Trondheim and McGuiness

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A few comics for you today. Unusually short, I know…

I recommend them both, and not just for juvenile audiences.

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Tiny Tyrant by Lewis Trondheim and Frabrice Parme

Translated by Alexis Siegel

First Second (2007).

124 pages, hardbound Library.

shopped from First Second’s site and checked out at the Library.

Welcome to Portocristo, its clear skies, sandy beaches, bustling streets—and its spoiled rotten, six-year-old king.

Anything he says goes, no matter how bizarre or harebrained. See you King Ethelbert swap his country’s kids for Ethelbert robots, test his own bodyguard’s mettle by putting a price on his own head, shrink the world down to his size, bring a dinosaur back from the past…And that only a tiny taste of the zaniness ahead.

Trondheim’s deliciously inventive writing is perfectly matched by Parmes’ tribute to the classic animation of Mr. Magoo and The Pink Panther. Join them in a wild romp through the corridors of power, where a pint-sized leader is the boss of you. ~dust jacket

The drawing has an old school cartoon feel. And the tyrant is ridiculous and funny. The daughter read them out loud and re-read this volume a few times, laughing out loud each time.

There are12 stories in this collection and instead of white pages throughout, each story is tinted a pastel. You’ll also note that the stories are told without framed panels. The image above is a fine sampling of the pages, which are not hard to follow.  Trondheim has a great sense of humor and imagination and his vocab isn’t too shabby either. Tiny Tyrant is a great set of comics with something for both kids and adults.

If you are interested in more commentary: Chris at The Graphic Classroom has an excellent review (as can be expected). Check it out as the review also includes a review of Trondheim’s Kaput & Zosky.

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Pilot & Huxley: The First Adventure by Dan McGuiness

Graphix (Scholastic), 2011.

Library Hardcover, 62 pages.

found on the Graphix site and requested it from the Library.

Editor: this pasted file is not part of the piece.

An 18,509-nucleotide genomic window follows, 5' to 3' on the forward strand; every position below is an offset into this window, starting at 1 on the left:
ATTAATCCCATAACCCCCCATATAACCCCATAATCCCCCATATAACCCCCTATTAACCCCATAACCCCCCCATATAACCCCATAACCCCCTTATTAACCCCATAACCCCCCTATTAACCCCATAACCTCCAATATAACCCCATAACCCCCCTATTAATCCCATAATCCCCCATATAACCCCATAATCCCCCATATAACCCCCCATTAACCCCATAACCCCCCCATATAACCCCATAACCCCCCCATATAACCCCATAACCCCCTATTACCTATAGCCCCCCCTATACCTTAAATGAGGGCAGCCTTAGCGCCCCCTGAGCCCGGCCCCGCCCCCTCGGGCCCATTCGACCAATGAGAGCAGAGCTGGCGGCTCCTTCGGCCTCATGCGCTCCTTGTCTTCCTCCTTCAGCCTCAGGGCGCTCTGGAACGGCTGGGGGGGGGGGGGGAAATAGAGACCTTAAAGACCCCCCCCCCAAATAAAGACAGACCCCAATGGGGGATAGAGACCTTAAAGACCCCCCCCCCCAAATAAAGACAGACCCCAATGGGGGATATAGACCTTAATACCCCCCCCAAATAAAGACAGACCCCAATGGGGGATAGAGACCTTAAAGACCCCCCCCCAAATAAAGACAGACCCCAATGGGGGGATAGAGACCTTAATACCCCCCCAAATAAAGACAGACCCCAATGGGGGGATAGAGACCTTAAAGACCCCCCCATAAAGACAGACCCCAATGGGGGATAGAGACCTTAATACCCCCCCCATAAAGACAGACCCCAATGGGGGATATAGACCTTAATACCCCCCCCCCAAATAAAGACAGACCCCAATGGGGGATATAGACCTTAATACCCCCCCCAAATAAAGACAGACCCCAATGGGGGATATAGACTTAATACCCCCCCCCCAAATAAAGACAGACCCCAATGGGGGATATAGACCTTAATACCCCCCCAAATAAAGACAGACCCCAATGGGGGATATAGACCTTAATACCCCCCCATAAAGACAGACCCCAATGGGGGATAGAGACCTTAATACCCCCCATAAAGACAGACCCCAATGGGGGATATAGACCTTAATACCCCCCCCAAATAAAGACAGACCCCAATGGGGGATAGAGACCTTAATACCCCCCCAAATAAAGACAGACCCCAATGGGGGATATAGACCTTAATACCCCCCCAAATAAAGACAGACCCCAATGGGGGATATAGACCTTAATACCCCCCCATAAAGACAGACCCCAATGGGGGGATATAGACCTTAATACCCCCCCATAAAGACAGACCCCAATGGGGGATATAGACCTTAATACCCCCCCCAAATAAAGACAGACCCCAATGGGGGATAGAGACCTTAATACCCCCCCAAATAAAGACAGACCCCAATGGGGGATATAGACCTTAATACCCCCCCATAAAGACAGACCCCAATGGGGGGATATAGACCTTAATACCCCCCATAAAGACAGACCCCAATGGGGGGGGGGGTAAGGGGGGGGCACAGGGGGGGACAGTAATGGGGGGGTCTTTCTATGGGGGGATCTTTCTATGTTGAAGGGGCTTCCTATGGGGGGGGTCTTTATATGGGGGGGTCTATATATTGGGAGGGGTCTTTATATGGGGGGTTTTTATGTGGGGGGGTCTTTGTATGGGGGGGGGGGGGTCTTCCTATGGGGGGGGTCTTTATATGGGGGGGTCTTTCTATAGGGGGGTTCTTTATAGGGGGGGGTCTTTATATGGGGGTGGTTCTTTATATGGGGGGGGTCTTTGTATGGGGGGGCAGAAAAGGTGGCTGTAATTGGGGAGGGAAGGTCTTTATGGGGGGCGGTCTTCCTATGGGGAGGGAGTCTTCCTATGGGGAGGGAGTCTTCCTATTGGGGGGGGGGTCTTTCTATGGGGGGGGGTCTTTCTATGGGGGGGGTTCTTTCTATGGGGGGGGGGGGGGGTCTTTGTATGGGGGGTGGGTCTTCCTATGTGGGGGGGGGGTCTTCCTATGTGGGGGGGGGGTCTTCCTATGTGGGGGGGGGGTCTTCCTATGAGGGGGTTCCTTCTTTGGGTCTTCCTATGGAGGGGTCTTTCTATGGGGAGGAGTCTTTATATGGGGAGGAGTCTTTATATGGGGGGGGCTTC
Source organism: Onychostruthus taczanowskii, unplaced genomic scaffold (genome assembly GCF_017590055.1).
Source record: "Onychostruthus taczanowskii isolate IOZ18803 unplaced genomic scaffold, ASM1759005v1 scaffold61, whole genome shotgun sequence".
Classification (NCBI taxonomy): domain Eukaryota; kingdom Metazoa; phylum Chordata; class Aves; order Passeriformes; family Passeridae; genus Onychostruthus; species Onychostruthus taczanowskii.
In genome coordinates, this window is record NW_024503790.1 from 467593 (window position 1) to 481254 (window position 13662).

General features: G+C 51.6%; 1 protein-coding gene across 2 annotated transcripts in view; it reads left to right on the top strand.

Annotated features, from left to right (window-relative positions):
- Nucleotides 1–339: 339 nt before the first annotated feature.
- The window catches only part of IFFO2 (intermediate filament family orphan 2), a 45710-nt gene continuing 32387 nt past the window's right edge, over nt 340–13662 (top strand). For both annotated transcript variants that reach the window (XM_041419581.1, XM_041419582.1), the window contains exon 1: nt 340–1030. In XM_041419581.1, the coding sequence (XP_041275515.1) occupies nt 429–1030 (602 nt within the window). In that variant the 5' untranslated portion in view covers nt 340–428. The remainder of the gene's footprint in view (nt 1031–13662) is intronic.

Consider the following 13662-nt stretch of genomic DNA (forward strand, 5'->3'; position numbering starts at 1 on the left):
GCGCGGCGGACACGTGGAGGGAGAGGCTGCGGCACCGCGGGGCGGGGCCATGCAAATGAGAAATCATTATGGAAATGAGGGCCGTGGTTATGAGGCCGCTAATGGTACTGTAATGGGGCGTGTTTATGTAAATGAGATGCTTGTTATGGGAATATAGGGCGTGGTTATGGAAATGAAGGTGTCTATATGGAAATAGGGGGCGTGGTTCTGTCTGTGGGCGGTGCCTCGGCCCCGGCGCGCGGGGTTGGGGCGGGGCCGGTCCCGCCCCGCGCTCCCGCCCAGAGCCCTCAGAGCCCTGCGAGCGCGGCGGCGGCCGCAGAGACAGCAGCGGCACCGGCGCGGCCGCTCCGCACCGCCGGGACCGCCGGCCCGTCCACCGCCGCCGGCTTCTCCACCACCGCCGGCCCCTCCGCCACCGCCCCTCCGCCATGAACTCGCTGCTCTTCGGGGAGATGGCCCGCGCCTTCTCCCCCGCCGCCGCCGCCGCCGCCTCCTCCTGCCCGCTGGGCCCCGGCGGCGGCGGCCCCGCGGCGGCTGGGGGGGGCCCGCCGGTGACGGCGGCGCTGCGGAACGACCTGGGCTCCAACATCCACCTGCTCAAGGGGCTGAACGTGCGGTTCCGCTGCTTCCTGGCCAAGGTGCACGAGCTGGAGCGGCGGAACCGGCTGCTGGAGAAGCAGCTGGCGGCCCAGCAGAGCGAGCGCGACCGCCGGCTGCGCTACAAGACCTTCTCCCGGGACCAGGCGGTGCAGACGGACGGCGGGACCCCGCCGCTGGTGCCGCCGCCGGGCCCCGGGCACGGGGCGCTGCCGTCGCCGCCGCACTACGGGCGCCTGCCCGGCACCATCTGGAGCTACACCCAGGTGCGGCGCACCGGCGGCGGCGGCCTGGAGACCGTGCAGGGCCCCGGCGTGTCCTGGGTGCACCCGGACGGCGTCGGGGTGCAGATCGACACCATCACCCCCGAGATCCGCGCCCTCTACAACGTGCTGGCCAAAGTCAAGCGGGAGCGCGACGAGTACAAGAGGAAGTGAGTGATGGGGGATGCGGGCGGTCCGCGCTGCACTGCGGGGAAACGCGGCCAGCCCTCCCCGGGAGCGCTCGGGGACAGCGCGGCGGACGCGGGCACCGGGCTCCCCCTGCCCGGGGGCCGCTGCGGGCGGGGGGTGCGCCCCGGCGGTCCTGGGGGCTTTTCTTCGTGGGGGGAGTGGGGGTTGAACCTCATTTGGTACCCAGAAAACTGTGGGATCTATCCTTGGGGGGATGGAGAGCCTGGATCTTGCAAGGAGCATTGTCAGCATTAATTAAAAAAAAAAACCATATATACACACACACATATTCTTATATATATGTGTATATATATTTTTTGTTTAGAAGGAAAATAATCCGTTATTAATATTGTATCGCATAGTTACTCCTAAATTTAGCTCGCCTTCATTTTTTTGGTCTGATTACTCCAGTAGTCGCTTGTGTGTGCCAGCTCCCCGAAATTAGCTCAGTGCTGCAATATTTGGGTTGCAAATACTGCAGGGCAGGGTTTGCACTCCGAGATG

Best Buddies Pilot & Huxley get zapped to another dimension by aliens seeking to enslave the planet Earth, which totally ruins their day. That’s when things get weird. They have to travel through a swamp of bees, battle a sea creature, and defeat the grim reaper. Worst of all, they must seek the golden nose hair of a giant creature. But with luck, some fast thinking, and help from a monster who can transform into a girl (or vice versa), they just might make it back home in one piece. ~back cover.

An absurd adventure that is bound to gross out anyone who does not possess a juvenile boy’s sense of humor—I loved it.

If you are thinking Cartoon Network or South Park you are headed in the right direction. When the duo are reading this comic in Afterword, page 61, they talk about how awesome it would be if the book were made into a TV show. Huxley: “Yeah, They could get Ben Stiller to play me.” Pilot: “Or Cartman from South Park.” Huxley: “Shut up Dork Pants!”

There are so many brilliant little nods to pop culture (or at least, the popular culture of comic book nerds and gamers). But those who may not catch even some of the references will find something to enjoy. Like the fact that they are transported to the “Forest of Gruesome Death,” and the girl really is a hideous pink monster. Natalya loved that Huxley’s name is “the ultimate swearword,” and that when used thereafter it drives Huxley crazy. It is very funny. And really, I dare anyone to read this without saying , “Ewww!”–yes, even thinking it will count. We are definitely looking forward to Pilot & Huxley’s next adventure.

book’s website, where you can get a “sneak peek” of the book; that is where the images come from as the book does not have arrows or exit buttons.

thoughts? would love to hear them...

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